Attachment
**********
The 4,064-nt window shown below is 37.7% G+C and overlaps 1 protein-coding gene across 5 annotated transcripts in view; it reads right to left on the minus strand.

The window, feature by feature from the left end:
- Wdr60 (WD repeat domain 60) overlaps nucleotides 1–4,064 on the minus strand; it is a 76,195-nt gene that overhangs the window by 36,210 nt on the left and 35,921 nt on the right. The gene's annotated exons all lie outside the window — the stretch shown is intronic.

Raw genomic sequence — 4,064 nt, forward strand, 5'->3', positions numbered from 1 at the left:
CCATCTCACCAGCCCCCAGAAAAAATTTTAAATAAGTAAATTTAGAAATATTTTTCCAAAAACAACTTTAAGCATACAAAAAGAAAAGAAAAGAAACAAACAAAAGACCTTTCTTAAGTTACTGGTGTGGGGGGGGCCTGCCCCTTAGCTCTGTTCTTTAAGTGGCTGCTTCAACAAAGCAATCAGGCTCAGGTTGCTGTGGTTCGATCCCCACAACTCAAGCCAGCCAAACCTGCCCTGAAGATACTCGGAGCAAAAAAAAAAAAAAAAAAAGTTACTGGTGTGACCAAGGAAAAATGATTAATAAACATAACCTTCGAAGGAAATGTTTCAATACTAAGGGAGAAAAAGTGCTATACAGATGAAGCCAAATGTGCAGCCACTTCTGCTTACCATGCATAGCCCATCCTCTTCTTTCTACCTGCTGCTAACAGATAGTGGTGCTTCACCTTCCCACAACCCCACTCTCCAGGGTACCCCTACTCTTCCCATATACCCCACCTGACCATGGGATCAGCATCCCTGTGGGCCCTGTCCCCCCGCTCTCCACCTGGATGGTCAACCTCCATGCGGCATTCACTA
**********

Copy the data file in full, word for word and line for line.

The 4,064-nt window shown below is 37.7% G+C and overlaps 1 protein-coding gene across 5 annotated transcripts in view; it reads right to left on the minus strand.

The window, feature by feature from the left end:
- Wdr60 (WD repeat domain 60) overlaps nucleotides 1–4,064 on the minus strand; it is a 76,195-nt gene that overhangs the window by 36,210 nt on the left and 35,921 nt on the right. The gene's annotated exons all lie outside the window — the stretch shown is intronic.

Raw genomic sequence — 4,064 nt, forward strand, 5'->3', positions numbered from 1 at the left:
CCATCTCACCAGCCCCCAGAAAAAATTTTAAATAAGTAAATTTAGAAATATTTTTCCAAAAACAACTTTAAGCATACAAAAAGAAAAGAAAAGAAACAAACAAAAGACCTTTCTTAAGTTACTGGTGTGGGGGGGGCCTGCCCCTTAGCTCTGTTCTTTAAGTGGCTGCTTCAACAAAGCAATCAGGCTCAGGTTGCTGTGGTTCGATCCCCACAACTCAAGCCAGCCAAACCTGCCCTGAAGATACTCGGAGCAAAAAAAAAAAAAAAAAAAGTTACTGGTGTGACCAAGGAAAAATGATTAATAAACATAACCTTCGAAGGAAATGTTTCAATACTAAGGGAGAAAAAGTGCTATACAGATGAAGCCAAATGTGCAGCCACTTCTGCTTACCATGCATAGCCCATCCTCTTCTTTCTACCTGCTGCTAACAGATAGTGGTGCTTCACCTTCCCACAACCCCACTCTCCAGGGTACCCCTACTCTTCCCATATACCCCACCTGACCATGGGATCAGCATCCCTGTGGGCCCTGTCCCCCCGCTCTCCACCTGGATGGTCAACCTCCATGCGGCATTCACTA